A guide to trading stocks

What are stocks?

Stocks, otherwise known as equity, is an asset that represents a fraction of ownership of a particular corporation. Units of stocks are also called a share. These instruments entitle the trader to an amount of a business’s assets and earnings that are equal to how much stock they own.

Stocks are typically purchased and sold on stock exchanges. They make up the foundation of many investors’ financial portfolios. There are two main types of stocks: common and preferred.

Common stocks

Common stocks represent shares of ownership in a corporation and the kind of stock that traders usually invest in. The great majority of stocks are issued in this form. They give voting rights, with investors can use to elect board members. This means stockholders have the ability to exercise some kind of control over corporate policy and management issues.

These stocks typically outperform bonds and preferred shares. However, when it comes to dividends, common stocks take the least priority. Common stockholders are also last in line when it comes to the claims over a company’s earnings and income during insolvency. This means common stockholders will not gain any money until after preferred shareholders are paid out.

Preferred stocks

What makes preferred stocks different from their counterparts is that they come with no voting rights. This means that when it comes time for the company to vote on any form of corporate policy, or elect a board of directors, preferred stockholders have no say in the future of the company. As such, preferred stocks typically function like bonds since investors are instead guaranteed a fixed dividend.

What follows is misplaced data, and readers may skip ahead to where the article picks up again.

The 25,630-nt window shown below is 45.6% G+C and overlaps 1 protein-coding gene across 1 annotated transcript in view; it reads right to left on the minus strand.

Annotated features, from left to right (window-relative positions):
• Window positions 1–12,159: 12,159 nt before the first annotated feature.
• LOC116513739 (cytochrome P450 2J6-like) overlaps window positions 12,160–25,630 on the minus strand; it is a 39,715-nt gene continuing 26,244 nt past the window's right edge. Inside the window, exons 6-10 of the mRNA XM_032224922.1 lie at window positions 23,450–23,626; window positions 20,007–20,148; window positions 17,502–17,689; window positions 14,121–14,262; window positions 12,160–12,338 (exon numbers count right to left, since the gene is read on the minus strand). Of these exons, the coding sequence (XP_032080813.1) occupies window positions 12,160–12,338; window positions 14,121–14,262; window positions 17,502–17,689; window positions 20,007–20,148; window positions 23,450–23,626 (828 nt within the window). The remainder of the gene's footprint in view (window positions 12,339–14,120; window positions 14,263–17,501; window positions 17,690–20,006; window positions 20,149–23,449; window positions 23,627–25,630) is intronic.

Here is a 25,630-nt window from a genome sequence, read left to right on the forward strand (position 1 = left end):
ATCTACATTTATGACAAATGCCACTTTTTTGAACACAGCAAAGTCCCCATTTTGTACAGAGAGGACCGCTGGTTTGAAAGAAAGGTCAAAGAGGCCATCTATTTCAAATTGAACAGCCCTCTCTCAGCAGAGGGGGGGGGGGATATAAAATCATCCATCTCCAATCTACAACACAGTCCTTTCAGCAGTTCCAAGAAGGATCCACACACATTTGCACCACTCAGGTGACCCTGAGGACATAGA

Preferred stockholders also have a greater claim to a company’s earnings and assets. This means dividends are generally higher when compared to those of common stocks. Preferred stock also gets priority, so if a company ends up missing a dividend payment, preferred shareholders are paid first before common shareholders.

Where are stocks traded?

Stocks are generally listed on one or more exchanges, and people usually trade stocks online. Stocks can also be traded on over-the-counter (OTC) markets. These include exchanges such as the New York Stock Exchange (NYSE) and the NASDAQ. These exchanges provide a centralised marketplace for the buying and selling of stocks, and they also set rules and regulations when it comes to trading activity.

On the other hand, OTC trading does not take place on the stock exchange. Instead, they can occur via electronic communication networks (ECNs), or through dealers who specialise in a specific market or security segment. As a result, OTC trading is usually reserved for smaller or less well-known companies, and they often come in the form of penny stocks. However, OTC trading does come with its own risks, such as reduced liquidity and transparency. Therefore, traders need to exercise caution and conduct thorough research before diving into OTC trading.

Types of stock trading orders

Stock trading offers a plethora of orders that traders can pick, depending on their trading style, investment goals, and risk tolerance levels. Here are some of them explained and listed below:

  • Limit order: This order seeks to sell or buy a stock at a specific price or better. Limit orders help to give traders more control over the price they will pay to either sell or buy a stock. Limit orders can remain in effect until they expire, are executed, or are cancelled.
  • Market order: This is the most basic type of stock order that a trader can use. It instructs the broker to complete the order at the best available price. The great thing is that market orders are usually often executed unless there is no trading liquidity.